Emphasizing the inherently political nature of children’s everyday-encounters challenges our own blinkered vision of what it means for children to be involved in politics, but also compels us to think of children themselves as political actors who are in constant engagement with their social and political lives. From my own interactions at Shaheen Bagh, for example, this ranged from discussions among children on their favourite slogans, to sharing of feelings of fear within their families in the aftermath of the anti-Muslim violence in North-East Delhi. Though interwoven with adult politics, these experiences are qualitatively different and warrant recognition.
Given the political nature of everyday life, how can children be substantively engaged as political actors beyond objects of protective intervention? A useful formulation suggests that acknowledging children’s special vulnerabilities in relation to adults need not substitute this as their defining characteristic, and that children be seen instead for their evolving capacities (Tobin, 2015). A conceptualization of children which recognizes their competence and insight into their own interests is one that affirms their right to participate, in protests or otherwise. How else could existing, or future, children’s rights be meaningfully claimed, exercised and realized?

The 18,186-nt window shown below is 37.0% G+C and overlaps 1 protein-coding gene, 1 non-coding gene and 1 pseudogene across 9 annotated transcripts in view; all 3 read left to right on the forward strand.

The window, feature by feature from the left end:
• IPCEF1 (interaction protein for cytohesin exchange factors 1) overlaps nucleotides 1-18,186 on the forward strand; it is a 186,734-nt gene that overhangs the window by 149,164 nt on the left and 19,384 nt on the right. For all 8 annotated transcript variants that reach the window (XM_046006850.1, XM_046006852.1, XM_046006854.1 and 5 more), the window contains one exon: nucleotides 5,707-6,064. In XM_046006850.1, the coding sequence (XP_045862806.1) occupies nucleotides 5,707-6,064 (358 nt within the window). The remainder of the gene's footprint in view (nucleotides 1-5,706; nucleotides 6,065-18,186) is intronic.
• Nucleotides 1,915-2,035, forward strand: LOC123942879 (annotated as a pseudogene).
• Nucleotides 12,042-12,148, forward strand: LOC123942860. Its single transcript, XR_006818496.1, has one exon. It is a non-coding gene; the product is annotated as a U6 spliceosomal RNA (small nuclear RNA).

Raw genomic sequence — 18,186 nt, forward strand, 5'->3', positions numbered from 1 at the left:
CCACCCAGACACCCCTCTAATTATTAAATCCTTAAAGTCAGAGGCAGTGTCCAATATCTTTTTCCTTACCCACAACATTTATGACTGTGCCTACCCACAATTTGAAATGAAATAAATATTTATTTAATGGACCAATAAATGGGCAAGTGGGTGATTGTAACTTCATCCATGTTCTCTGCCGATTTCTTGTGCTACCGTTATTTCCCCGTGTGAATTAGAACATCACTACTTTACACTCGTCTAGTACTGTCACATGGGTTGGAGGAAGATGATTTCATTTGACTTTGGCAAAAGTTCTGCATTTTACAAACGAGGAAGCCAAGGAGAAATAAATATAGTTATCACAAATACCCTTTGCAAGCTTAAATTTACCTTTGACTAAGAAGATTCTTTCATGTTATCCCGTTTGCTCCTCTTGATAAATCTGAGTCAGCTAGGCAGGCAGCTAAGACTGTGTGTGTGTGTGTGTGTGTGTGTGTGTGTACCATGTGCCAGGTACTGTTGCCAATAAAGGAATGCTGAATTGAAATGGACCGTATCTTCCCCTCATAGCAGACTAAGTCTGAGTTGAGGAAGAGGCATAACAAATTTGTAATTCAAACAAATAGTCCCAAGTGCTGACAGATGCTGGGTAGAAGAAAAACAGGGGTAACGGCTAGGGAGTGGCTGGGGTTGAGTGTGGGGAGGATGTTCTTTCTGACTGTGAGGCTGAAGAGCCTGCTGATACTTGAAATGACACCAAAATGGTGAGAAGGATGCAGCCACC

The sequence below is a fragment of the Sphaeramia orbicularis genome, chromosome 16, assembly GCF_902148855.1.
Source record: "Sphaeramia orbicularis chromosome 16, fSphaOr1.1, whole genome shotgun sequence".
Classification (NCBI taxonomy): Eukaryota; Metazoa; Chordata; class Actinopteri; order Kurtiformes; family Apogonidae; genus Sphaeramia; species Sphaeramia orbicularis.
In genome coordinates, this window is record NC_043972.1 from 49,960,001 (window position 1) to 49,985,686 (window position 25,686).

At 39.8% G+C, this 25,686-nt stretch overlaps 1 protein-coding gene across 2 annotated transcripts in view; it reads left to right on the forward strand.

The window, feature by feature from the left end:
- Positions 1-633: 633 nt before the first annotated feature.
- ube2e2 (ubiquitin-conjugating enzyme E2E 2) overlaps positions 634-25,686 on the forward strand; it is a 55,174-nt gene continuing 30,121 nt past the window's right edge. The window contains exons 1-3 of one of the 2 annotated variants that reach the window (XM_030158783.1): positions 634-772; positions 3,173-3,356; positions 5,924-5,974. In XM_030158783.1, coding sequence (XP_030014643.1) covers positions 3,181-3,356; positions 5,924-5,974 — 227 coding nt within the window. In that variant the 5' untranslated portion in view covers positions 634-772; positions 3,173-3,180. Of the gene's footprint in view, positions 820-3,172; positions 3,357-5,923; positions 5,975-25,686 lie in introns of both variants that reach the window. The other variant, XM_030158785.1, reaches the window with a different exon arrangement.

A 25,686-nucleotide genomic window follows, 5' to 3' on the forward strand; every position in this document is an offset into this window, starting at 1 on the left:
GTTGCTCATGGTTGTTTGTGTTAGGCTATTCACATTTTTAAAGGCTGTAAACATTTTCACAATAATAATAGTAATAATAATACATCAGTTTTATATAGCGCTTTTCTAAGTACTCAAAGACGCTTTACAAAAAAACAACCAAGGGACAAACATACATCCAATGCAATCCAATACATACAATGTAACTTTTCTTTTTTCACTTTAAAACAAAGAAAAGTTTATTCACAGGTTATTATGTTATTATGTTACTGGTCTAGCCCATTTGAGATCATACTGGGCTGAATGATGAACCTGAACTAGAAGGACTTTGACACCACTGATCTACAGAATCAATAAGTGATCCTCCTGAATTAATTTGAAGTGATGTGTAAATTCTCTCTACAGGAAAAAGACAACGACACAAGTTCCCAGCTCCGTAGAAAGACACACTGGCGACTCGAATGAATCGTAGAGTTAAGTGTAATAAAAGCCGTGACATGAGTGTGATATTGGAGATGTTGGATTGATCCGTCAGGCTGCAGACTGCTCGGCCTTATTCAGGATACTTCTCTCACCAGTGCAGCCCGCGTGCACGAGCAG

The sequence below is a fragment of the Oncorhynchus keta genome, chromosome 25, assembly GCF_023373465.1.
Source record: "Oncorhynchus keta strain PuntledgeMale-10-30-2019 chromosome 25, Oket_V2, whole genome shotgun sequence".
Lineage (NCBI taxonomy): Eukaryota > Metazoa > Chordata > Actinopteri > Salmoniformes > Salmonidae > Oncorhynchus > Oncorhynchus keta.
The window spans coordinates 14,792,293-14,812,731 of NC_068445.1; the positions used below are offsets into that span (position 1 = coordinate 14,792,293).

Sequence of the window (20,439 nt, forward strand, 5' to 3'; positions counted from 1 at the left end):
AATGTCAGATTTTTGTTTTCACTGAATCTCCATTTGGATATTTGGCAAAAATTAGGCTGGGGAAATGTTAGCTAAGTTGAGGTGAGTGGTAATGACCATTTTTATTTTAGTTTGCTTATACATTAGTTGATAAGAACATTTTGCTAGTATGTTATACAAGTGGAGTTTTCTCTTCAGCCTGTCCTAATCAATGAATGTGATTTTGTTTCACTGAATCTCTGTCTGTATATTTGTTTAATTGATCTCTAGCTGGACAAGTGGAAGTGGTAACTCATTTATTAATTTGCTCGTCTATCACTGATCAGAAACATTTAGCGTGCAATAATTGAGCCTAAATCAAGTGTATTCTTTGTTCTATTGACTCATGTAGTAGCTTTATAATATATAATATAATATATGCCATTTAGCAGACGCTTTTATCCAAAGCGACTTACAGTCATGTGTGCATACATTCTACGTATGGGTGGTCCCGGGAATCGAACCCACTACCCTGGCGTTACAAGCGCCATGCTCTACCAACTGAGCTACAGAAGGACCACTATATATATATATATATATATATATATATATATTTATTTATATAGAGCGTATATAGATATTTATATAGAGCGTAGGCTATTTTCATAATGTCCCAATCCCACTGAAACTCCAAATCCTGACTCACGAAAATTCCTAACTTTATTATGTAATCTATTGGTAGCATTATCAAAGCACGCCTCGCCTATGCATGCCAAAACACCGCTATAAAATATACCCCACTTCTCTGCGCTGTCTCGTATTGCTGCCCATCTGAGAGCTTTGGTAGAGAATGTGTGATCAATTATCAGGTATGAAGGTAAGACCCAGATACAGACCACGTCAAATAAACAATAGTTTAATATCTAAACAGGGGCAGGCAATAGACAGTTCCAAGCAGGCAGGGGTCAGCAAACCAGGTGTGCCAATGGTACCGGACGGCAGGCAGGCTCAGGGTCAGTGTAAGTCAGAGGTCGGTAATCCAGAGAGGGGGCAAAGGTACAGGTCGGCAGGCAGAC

Tobin, J. (2015). Understanding children’s rights: A vision beyond vulnerability. Nordic Journal of International Law, 84(2), 155-182.
Ketaki Prabha is currently an independent researcher based in Delhi. She has worked in the areas of education and childhood studies.